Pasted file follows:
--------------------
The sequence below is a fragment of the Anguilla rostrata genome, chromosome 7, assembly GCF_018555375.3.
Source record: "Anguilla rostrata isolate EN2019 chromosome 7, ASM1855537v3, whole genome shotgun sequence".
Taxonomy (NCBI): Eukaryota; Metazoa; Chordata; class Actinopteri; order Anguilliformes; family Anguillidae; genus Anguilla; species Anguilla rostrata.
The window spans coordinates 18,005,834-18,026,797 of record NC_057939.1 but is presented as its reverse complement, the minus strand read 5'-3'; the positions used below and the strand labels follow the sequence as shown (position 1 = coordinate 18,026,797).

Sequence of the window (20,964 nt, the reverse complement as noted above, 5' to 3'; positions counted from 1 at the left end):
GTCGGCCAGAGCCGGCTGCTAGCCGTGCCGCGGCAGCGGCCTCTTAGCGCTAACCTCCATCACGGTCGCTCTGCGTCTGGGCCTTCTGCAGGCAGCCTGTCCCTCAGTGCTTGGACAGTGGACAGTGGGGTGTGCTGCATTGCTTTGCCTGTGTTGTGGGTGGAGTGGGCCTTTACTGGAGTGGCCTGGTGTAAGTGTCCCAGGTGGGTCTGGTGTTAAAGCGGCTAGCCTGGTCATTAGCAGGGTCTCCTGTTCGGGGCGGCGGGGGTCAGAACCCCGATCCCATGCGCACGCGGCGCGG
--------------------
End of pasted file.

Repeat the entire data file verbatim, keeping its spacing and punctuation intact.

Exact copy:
The sequence below is a fragment of the Anguilla rostrata genome, chromosome 7, assembly GCF_018555375.3.
Source record: "Anguilla rostrata isolate EN2019 chromosome 7, ASM1855537v3, whole genome shotgun sequence".
Taxonomy (NCBI): Eukaryota; Metazoa; Chordata; class Actinopteri; order Anguilliformes; family Anguillidae; genus Anguilla; species Anguilla rostrata.
The window spans coordinates 18,005,834-18,026,797 of record NC_057939.1 but is presented as its reverse complement, the minus strand read 5'-3'; the positions used below and the strand labels follow the sequence as shown (position 1 = coordinate 18,026,797).

Sequence of the window (20,964 nt, the reverse complement as noted above, 5' to 3'; positions counted from 1 at the left end):
GTCGGCCAGAGCCGGCTGCTAGCCGTGCCGCGGCAGCGGCCTCTTAGCGCTAACCTCCATCACGGTCGCTCTGCGTCTGGGCCTTCTGCAGGCAGCCTGTCCCTCAGTGCTTGGACAGTGGACAGTGGGGTGTGCTGCATTGCTTTGCCTGTGTTGTGGGTGGAGTGGGCCTTTACTGGAGTGGCCTGGTGTAAGTGTCCCAGGTGGGTCTGGTGTTAAAGCGGCTAGCCTGGTCATTAGCAGGGTCTCCTGTTCGGGGCGGCGGGGGTCAGAACCCCGATCCCATGCGCACGCGGCGCGG